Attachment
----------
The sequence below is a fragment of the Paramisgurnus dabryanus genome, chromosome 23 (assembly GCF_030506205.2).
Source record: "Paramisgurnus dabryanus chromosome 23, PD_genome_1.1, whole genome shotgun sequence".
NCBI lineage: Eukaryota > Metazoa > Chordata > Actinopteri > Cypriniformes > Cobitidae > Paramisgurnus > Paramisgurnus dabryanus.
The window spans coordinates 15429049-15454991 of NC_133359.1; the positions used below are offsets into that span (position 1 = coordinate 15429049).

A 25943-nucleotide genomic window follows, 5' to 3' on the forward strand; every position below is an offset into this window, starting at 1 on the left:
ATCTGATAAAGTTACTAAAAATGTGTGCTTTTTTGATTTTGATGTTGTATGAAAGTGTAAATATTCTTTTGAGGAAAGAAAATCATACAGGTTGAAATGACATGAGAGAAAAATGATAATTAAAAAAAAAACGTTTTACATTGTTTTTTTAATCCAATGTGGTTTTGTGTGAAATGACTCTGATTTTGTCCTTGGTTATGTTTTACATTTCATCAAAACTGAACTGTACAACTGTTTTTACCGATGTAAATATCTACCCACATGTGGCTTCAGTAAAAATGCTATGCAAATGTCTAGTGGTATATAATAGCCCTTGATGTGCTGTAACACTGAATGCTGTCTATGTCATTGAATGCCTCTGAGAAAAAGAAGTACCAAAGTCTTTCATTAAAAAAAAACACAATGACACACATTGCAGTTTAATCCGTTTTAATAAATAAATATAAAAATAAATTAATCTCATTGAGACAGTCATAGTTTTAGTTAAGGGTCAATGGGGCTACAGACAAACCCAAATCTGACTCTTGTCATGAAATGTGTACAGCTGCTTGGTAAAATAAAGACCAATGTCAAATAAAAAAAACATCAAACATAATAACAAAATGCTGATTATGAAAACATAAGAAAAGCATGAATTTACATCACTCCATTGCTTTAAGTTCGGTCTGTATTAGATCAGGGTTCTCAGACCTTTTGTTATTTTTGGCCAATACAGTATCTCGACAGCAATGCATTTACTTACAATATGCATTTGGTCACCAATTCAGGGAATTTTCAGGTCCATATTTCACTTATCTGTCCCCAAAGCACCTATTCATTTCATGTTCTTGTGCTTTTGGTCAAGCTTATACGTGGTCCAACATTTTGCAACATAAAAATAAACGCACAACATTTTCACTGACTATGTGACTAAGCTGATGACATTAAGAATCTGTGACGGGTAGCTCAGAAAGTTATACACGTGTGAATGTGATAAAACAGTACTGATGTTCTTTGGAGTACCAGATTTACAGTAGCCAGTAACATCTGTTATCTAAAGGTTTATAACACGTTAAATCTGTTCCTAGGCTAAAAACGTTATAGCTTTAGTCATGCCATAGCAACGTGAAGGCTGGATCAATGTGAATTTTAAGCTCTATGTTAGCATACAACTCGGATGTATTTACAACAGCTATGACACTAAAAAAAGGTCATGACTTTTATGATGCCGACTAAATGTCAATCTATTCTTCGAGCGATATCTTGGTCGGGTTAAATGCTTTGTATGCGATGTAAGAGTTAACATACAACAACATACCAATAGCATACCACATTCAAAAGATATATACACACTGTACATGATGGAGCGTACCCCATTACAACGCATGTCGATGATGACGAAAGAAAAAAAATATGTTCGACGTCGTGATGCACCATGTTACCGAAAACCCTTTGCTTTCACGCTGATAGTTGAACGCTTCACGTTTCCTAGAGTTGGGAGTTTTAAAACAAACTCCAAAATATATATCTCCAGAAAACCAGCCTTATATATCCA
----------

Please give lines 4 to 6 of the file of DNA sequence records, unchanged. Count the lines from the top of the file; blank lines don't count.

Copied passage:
The window spans coordinates 15429049-15454991 of NC_133359.1; the positions used below are offsets into that span (position 1 = coordinate 15429049).

A 25943-nucleotide genomic window follows, 5' to 3' on the forward strand; every position below is an offset into this window, starting at 1 on the left:
ATCTGATAAAGTTACTAAAAATGTGTGCTTTTTTGATTTTGATGTTGTATGAAAGTGTAAATATTCTTTTGAGGAAAGAAAATCATACAGGTTGAAATGACATGAGAGAAAAATGATAATTAAAAAAAAAACGTTTTACATTGTTTTTTTAATCCAATGTGGTTTTGTGTGAAATGACTCTGATTTTGTCCTTGGTTATGTTTTACATTTCATCAAAACTGAACTGTACAACTGTTTTTACCGATGTAAATATCTACCCACATGTGGCTTCAGTAAAAATGCTATGCAAATGTCTAGTGGTATATAATAGCCCTTGATGTGCTGTAACACTGAATGCTGTCTATGTCATTGAATGCCTCTGAGAAAAAGAAGTACCAAAGTCTTTCATTAAAAAAAAACACAATGACACACATTGCAGTTTAATCCGTTTTAATAAATAAATATAAAAATAAATTAATCTCATTGAGACAGTCATAGTTTTAGTTAAGGGTCAATGGGGCTACAGACAAACCCAAATCTGACTCTTGTCATGAAATGTGTACAGCTGCTTGGTAAAATAAAGACCAATGTCAAATAAAAAAAACATCAAACATAATAACAAAATGCTGATTATGAAAACATAAGAAAAGCATGAATTTACATCACTCCATTGCTTTAAGTTCGGTCTGTATTAGATCAGGGTTCTCAGACCTTTTGTTATTTTTGGCCAATACAGTATCTCGACAGCAATGCATTTACTTACAATATGCATTTGGTCACCAATTCAGGGAATTTTCAGGTCCATATTTCACTTATCTGTCCCCAAAGCACCTATTCATTTCATGTTCTTGTGCTTTTGGTCAAGCTTATACGTGGTCCAACATTTTGCAACATAAAAATAAACGCACAACATTTTCACTGACTATGTGACTAAGCTGATGACATTAAGAATCTGTGACGGGTAGCTCAGAAAGTTATACACGTGTGAATGTGATAAAACAGTACTGATGTTCTTTGGAGTACCAGATTTACAGTAGCCAGTAACATCTGTTATCTAAAGGTTTATAACACGTTAAATCTGTTCCTAGGCTAAAAACGTTATAGCTTTAGTCATGCCATAGCAACGTGAAGGCTGGATCAATGTGAATTTTAAGCTCTATGTTAGCATACAACTCGGATGTATTTACAACAGCTATGACACTAAAAAAAGGTCATGACTTTTATGATGCCGACTAAATGTCAATCTATTCTTCGAGCGATATCTTGGTCGGGTTAAATGCTTTGTATGCGATGTAAGAGTTAACATACAACAACATACCAATAGCATACCACATTCAAAAGATATATACACACTGTACATGATGGAGCGTACCCCATTACAACGCATGTCGATGATGACGAAAGAAAAAAAATATGTTCGACGTCGTGATGCACCATGTTACCGAAAACCCTTTGCTTTCACGCTGATAGTTGAACGCTTCACGTTTCCTAGAGTTGGGAGTTTTAAAACAAACTCCAAAATATATATCTCCAGAAAACCAGCCTTATATATCCA